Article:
It can easily be imagined that by trying hard in this way to make one sex equal to the other, both are degraded; and that from this crude mixture of the works of nature only weak men and dishonest women can ever emerge.
— Alexis deTocqueville, Democracy in America, volume 2 (1840)
If you fell asleep in 1979 and just woke up, there’s a lot that will frighten you about 2019 — did you know there are 51 “genders?” — but there’s activity at a few state legislatures that would be very familiar.
As of February 21, there are at least six states (Arizona, Florida, North Carolina, Utah, Tennessee, and Virginia) currently considering bills calling for the ratification of the Equal Rights Amendment (ERA), an idea that began with a bill passed by Congress and sent to the states in 1972.
Actually, it goes back much further than that. Alice Paul, a feminist activist, introduced an “equal rights for women” bill in 1923. By today’s standards of language, the text of Paul’s measure might qualify as “transphobic.” It reads, “Men and women shall have equal rights throughout the United States and every place subject to its jurisdiction.” Just men and women? What about the other 49 “genders,” Alice?! (Facebook, in fact, offers 51 “gender options”).
The current crop of ERA ratification bills have scrapped the sexist language of Paul’s original measure and, with some slight variation, include the following three articles:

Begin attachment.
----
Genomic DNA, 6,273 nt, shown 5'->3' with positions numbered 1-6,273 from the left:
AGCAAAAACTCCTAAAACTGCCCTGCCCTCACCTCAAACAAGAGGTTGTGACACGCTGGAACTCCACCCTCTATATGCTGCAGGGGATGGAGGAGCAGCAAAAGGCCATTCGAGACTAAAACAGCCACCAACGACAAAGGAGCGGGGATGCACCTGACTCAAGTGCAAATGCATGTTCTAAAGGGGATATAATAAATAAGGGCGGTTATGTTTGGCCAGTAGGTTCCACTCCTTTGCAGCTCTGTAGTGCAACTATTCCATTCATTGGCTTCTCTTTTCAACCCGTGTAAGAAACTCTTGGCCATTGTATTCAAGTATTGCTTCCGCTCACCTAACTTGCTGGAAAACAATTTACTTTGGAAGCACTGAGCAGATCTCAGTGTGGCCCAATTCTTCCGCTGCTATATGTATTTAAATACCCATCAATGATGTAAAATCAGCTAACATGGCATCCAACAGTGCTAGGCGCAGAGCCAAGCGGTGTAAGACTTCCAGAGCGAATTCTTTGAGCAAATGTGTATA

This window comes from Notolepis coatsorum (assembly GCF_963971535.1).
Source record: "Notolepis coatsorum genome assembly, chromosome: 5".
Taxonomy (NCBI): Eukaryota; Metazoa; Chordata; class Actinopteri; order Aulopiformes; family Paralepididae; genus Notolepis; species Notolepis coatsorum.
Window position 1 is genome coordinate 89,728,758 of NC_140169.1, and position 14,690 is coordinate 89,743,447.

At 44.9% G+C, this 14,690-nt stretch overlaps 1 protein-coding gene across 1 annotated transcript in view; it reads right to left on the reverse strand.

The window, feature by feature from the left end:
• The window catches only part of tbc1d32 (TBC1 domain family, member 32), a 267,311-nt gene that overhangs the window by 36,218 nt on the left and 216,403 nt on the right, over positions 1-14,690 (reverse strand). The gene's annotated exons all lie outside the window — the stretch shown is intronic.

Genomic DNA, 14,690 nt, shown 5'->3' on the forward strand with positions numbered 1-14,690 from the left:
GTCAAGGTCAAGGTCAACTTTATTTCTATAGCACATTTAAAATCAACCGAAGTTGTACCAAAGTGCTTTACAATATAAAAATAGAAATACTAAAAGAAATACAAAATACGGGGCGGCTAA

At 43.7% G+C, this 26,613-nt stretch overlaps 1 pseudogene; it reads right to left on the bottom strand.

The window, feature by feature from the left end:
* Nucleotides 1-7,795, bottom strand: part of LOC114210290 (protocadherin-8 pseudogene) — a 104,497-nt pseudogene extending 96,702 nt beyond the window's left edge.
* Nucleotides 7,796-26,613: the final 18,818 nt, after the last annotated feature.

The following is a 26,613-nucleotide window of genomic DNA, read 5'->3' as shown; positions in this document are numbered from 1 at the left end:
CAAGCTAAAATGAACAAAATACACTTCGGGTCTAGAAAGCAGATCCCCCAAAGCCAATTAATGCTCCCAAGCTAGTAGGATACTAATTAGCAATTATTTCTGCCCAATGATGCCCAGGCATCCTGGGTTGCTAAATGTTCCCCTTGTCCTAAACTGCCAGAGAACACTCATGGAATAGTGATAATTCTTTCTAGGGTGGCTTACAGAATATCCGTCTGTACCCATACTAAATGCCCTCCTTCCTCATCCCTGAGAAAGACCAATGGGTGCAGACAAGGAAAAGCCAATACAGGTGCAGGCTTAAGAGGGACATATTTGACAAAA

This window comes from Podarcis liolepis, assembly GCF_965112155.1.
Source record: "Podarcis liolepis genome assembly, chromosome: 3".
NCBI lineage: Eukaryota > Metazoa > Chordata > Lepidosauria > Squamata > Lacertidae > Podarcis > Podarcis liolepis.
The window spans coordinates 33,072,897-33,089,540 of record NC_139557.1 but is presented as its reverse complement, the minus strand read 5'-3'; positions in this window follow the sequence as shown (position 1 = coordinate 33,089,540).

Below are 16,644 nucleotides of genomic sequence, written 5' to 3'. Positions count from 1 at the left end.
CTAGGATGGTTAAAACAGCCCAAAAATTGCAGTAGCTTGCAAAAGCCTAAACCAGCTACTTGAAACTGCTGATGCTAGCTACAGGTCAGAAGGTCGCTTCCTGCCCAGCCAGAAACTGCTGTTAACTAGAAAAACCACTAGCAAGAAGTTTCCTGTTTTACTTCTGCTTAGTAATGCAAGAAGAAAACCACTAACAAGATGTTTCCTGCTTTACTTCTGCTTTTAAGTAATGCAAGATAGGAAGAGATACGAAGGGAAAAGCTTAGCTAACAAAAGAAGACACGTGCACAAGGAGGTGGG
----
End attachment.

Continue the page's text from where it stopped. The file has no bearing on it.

Section 1. Equality of rights under the law shall not be denied or abridged by the United States or by any State on account of sex.
Section 2. The Congress shall have the power to enforce, by appropriate legislation, the provisions of this article.
Section 3. This amendment shall take effect two years after the date of ratification.
Notice, there’s no mention of “men and women,” rather the revamped ERA bills advocate the “equality of rights” without regard to “sex.”
Lest you think that these bills don’t intend to include the concept of “gender equality” in their call for “equality” of the sexes, on the movement’s official webpage under “Why,” it reads:
Remaining gender inequities result more from individual behavior and social practices than from legal discrimination, but all can be positively influenced by a strong message when the U.S. Constitution declares zero tolerance for any form of sex discrimination.
Zero tolerance for any form of sex discrimination? How would that be enforced in the private sector?
Would a man who “identifies” as a woman be legally empowered to force his employer to recognize his “choice?”
Obviously, the societal momentum is carrying us toward that chaos and collectivism, but to attach to our union’s founding charter a “constitutional” requirement that gender “fluidity” be legally recognized would be burdensome to say the least.
Speaking of burdensome and our union’s founding charter, the effect of the ERA on the 10th Amendment will be revolutionary, in the worst sense of that word.
As The New American noted on June 1, 2018: